Joe DiMaggio hit .340 with 259 hits in 187 games for the Seals in 1933 and then did even better in 1935—270 hits in 172 games and a .398 average. DiMaggio and his brothers Dom and Vince learned to play the game at North Beach Playground in the Italian district of San Francisco, despite their father’s belief they should follow in his footsteps as a fisherman.

Ted Williams, the last player to bat .400 in a season, refined his hitting stroke while growing up in the North Park neighborhood of San Diego. After starring at Hoover High School in San Diego, Williams was able to play his first two years of professional ball for the San Diego Padres in the Pacific Coast League in 1936—his manager was Frank Shellenback, who is the PCL’s all-time leader in pitching wins with 295.

Jackie Robinson was born in Georgia, but he grew up in Pasadena and attended Pasadena City College before lettering in four sports at UCLA. Baseball was actually his worst sport—he batted .097 during his one season on the team at UCLA. Branch Rickey was more impressed with Robinson’s background growing up in an integrated school system than in his ability as a baseball player, which is why he brought Jackie to the majors before more experienced African-American players like Roy Campanella and Don Newcombe.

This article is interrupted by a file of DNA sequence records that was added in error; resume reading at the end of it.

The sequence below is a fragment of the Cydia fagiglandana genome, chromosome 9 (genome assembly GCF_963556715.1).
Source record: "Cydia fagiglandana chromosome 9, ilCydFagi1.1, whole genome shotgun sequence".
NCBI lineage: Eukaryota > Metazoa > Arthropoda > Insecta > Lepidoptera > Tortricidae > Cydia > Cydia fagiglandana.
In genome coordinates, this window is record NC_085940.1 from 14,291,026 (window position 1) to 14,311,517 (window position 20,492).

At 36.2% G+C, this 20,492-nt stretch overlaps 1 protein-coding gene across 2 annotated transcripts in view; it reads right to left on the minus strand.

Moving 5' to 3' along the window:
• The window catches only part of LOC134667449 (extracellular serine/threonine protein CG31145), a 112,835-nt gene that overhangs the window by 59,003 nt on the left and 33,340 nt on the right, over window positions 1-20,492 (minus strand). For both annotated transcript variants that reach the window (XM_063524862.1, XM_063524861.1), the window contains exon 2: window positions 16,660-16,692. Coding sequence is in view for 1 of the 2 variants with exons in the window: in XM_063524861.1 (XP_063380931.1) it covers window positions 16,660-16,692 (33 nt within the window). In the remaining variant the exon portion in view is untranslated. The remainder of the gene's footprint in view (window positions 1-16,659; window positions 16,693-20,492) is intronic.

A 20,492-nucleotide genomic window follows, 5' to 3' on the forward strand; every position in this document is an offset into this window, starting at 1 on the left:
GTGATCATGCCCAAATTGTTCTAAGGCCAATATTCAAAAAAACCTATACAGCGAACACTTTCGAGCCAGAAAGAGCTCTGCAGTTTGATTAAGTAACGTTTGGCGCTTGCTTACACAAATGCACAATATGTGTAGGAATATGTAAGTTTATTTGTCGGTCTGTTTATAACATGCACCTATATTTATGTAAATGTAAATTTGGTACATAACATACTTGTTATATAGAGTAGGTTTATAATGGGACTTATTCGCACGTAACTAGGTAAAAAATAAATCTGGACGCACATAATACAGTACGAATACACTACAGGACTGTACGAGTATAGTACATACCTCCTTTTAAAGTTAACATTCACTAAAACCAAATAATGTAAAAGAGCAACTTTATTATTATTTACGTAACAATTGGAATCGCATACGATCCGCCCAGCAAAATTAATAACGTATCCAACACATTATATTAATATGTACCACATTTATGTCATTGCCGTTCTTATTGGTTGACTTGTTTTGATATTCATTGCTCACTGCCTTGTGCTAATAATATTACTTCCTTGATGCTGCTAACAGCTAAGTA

Joe Morgan and Frank Robinson were Texans by birth but both future Hall of Famers played their high school ball in Oakland. Willie Stargell was a native Oklahoman who played his ball in Alameda, just outside Oakland. Bert Blyleven was born in the Netherlands and spent four years in Canada, but he spent the rest of his youth in California, which is where he learned to play baseball.

Walter “The Big Train” Johnson was born in Kansas, but moved with his family to Orange County when he was 14. In high school he spent as much time in the oil fields of Olinda as he did the baseball diamond, although he managed to strike out 27 batters in a game pitching for Fullerton High School.

Another star at Fullerton High School was Willard Hershberger, who had battled depression after his father committed suicide in 1928. Hershberger, a career backup who was uncomfortable being thrust into the spotlight after the Reds’ starting catcher, Ernie Lombardi, went down with an injury in 1940, slashed his throat in his room at the team hotel. The 30-year-old remains the only player to commit suicide during the season.

Another player of historical note is John “Chief” Meyers, who was born in Riverside as a member of the Cahuilla tribe of Indians. Meyers was one of the best offensive catchers of the Deadball Era, batting .291 lifetime with a 117 OPS+. He spent seven seasons catching Christy Mathewson on John McGraw’s Giants, batting over .300 each year from 1911-13 as the Giants won the pennant all three seasons. Meyers finished third in the Chalmers Award (MVP) voting in 1912 after batting .358 (2nd in the NL) and leading the league with a .441 OBP. He also finished third in the league in batting in 1911 with a .332 average. Meyers’ rise to baseball prominence helped popularize the game on Indian reservations throughout Southern California.